Use Qemu Monitor

Accessing the monitor

This segment of the guide describes how to access the Qemu monitor.


How does a person know when they are accessing the monitor? Well, the monitor has a text prompt. The prompt may look like this:

QEMU #.#.# monitor - type 'help' for more information

The method of how to access the monitor can depend a bit on how Qemu was started. Let's start by take a look at the process recommended by this guide, which is used by this script.

Using Telnet

With the script that this guide recommend, there is a -monitor parameter that uses the ${VMNUM} parameter. The easiest way to see the actual TCP port number, used by the Qemu monitor, may be to check the command line. (To see that Qemu command line, jsut review and follow the steps just described earlier: check if Qemu is running. Then, look to see if a -monitor command is specified by that command line.

For example, if the Qemu command line uses: “ -monitor telnet:”, then the command to run would be:

telnet 7211

(That example probably will require customization. Each Qemu virtual machine has its own monitor, and so a system that runs multiple virtual machines will have multiple monitors. You'll need to use the correct monitor to affect a specific virtual machine. The script file that is used by this guide uses ${VMNUM} as part of the Telnet server's TCP port number. So, the above example will need to be adjusted.)

Note that the telnet command line does not use a colon.

Note: In the opinion of the author of this guide, the Qemu documentation for this option may be a bit difficult to notice. The Qemu documentation: “Invocation” section has a sub-section for “-monitor dev”. Also, an earlier section of the documentation (not much earlier) discusses the “-serial dev” option. It is in the section about the “-serial dev” that the “telnet:” option gets discussed.

Note: The Telnet server is only minimally responsive until the NIC startup configuration scripts complete. If there is a NIC startup configuration script that takes some time to perform, then Qemu may accept the Telnet connection, but then not interact (by showing a prompt) until the NIC startup configuration scripts complete. One way to verify if this is happening is to use ps to see if the NIC configuration script is running. If so, then simply waiting for the NIC configuration script will result in the Telnet server eventually shoiwng the NIC startup configuration script. (That, of course, only happens if the NIC startup configuration script completes successfully. If the NIC startup configuration script returns a non-zero error code, then Qemu will quit. In that case, the Telnet session will be closed.)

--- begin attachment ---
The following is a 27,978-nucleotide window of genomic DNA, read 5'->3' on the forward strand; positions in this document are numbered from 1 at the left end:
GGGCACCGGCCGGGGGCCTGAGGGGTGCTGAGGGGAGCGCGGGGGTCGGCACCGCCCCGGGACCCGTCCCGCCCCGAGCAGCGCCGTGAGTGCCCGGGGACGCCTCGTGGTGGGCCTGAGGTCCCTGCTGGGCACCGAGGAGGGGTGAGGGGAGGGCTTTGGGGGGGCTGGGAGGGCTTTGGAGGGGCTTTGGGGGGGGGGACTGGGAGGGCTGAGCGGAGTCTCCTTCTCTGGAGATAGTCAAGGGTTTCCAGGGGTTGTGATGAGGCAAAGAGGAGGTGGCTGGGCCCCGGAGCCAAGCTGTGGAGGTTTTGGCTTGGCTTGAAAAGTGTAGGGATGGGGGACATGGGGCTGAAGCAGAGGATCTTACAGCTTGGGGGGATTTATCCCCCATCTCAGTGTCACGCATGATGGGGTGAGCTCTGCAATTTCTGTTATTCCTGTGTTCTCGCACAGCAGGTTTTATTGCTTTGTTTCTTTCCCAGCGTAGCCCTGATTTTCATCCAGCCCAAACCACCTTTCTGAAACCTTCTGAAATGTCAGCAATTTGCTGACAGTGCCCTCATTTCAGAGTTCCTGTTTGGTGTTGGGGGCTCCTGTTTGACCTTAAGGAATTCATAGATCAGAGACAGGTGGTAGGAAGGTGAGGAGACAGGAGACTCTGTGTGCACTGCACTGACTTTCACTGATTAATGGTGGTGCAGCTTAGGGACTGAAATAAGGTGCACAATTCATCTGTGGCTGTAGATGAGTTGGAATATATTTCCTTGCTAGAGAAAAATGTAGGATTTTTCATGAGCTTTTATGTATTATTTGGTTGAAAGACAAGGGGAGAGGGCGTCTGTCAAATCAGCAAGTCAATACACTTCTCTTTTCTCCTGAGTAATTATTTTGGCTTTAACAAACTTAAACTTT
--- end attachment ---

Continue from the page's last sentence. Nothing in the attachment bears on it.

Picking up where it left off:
Using TCP

As a quick side note, another alternative is to use “ -monitor tcp:netAddress:TCPportNum”, e.g.: “ -monitor tcp:”. In theory, that ought to work since using Telnet is quite similar to just using a TCP connection. (That is discussed further on the page about the Telnet protocol, in the section called “Differences between Telnet and TCP.)

In practice, that has been known to work just fine. In fact, using “ -monitor tcp:” has the advantage of working with older versions of Qemu, because that “ -monitor tcp:” option existed before the option of using “ -monitor telnet:” was an option that Qemu supported. However, experience has shown that using “ -monitor tcp:” would not seem to recover as gracefully after the first network connection was lost. Re-connecting to it did not work well. That experience was improved by upgrading to a newer version of Qemu and using the “ -monitor telnet:” option.

Just using keystrokes

Qemu documentation: Keys notes that you can press Alt-Ctrl-2 to switch from the system's main display to the monitor.

First, it should be noted that (it might be true... this should probably be re-verified sometime) this only works if there is not a -monitor option that changes how the monitor gets accessed.

Still, that seems like an easy way to deal with the monitor. So why does this guide recommend messing around with telnet?

Using that keyboard combination works okay if using Qemu with SDL output that can be interacted with using an X Window display. However, experience has found that this doesn't seem to work when running over a VT100 terminal (or something similar, like a VT220 terminal), which is particularly common when people are using an SSH connection. This isn't too surprising, since the Alt key often doesn't work in a very straightforward manner (although sometimes some software can manage to send a code when the Alt key is pressed, and that might effectively work well enough for some software.) Speculation: Trying to use the Qemu monitor, in this way, might commonly also be less likely to work for people aren't using a graphical user interface.

The Qemu documentation: Keys also notes some additional keystrokes, involving pressing Ctrl-A, when using the -nographic option. However, that approach will presumably only work if using the -nographic option.

So the main reason why the “-monitor telnet” option is generally recommended is because that is a way that works rather consistently, which is great for people who are trying to learn how to make things actually work successfully. If people want to try experimenting with another way of doing things that may have some potential to be easier in some ways, there might be little harm in trying. (It may be a good idea to wait until the system can be successfully controlled using a remote access method, so that the system can be shut down cleanly if there are unexpected problems during experimentation.)